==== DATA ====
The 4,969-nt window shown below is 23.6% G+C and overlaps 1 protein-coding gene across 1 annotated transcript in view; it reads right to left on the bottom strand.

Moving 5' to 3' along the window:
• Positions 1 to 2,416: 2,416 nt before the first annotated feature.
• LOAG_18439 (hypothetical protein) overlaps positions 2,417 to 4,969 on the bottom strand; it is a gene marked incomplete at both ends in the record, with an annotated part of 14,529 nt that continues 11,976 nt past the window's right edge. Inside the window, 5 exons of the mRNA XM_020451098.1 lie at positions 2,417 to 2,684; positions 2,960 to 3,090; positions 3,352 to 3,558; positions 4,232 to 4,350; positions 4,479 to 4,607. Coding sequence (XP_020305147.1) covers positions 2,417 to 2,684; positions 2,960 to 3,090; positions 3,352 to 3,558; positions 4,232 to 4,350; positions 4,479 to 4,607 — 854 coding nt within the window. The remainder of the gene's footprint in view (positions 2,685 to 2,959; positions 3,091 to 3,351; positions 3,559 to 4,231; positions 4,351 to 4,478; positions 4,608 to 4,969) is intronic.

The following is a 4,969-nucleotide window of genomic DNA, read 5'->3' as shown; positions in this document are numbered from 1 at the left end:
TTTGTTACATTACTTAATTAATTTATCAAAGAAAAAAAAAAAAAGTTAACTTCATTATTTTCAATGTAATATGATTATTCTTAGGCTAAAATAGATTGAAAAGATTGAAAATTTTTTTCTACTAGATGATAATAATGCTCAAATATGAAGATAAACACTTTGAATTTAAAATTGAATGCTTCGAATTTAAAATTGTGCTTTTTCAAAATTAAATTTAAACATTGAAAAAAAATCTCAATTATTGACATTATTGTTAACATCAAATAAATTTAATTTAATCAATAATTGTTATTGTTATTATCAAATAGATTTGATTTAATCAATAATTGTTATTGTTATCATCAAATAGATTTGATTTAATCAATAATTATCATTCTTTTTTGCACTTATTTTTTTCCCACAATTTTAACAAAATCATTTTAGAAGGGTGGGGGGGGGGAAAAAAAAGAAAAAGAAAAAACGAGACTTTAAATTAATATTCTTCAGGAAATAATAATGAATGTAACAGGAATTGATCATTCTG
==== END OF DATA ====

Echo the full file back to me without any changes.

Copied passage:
The 4,969-nt window shown below is 23.6% G+C and overlaps 1 protein-coding gene across 1 annotated transcript in view; it reads right to left on the bottom strand.

Moving 5' to 3' along the window:
• Positions 1 to 2,416: 2,416 nt before the first annotated feature.
• LOAG_18439 (hypothetical protein) overlaps positions 2,417 to 4,969 on the bottom strand; it is a gene marked incomplete at both ends in the record, with an annotated part of 14,529 nt that continues 11,976 nt past the window's right edge. Inside the window, 5 exons of the mRNA XM_020451098.1 lie at positions 2,417 to 2,684; positions 2,960 to 3,090; positions 3,352 to 3,558; positions 4,232 to 4,350; positions 4,479 to 4,607. Coding sequence (XP_020305147.1) covers positions 2,417 to 2,684; positions 2,960 to 3,090; positions 3,352 to 3,558; positions 4,232 to 4,350; positions 4,479 to 4,607 — 854 coding nt within the window. The remainder of the gene's footprint in view (positions 2,685 to 2,959; positions 3,091 to 3,351; positions 3,559 to 4,231; positions 4,351 to 4,478; positions 4,608 to 4,969) is intronic.

The following is a 4,969-nucleotide window of genomic DNA, read 5'->3' as shown; positions in this document are numbered from 1 at the left end:
TTTGTTACATTACTTAATTAATTTATCAAAGAAAAAAAAAAAAAGTTAACTTCATTATTTTCAATGTAATATGATTATTCTTAGGCTAAAATAGATTGAAAAGATTGAAAATTTTTTTCTACTAGATGATAATAATGCTCAAATATGAAGATAAACACTTTGAATTTAAAATTGAATGCTTCGAATTTAAAATTGTGCTTTTTCAAAATTAAATTTAAACATTGAAAAAAAATCTCAATTATTGACATTATTGTTAACATCAAATAAATTTAATTTAATCAATAATTGTTATTGTTATTATCAAATAGATTTGATTTAATCAATAATTGTTATTGTTATCATCAAATAGATTTGATTTAATCAATAATTATCATTCTTTTTTGCACTTATTTTTTTCCCACAATTTTAACAAAATCATTTTAGAAGGGTGGGGGGGGGGAAAAAAAAGAAAAAGAAAAAACGAGACTTTAAATTAATATTCTTCAGGAAATAATAATGAATGTAACAGGAATTGATCATTCTG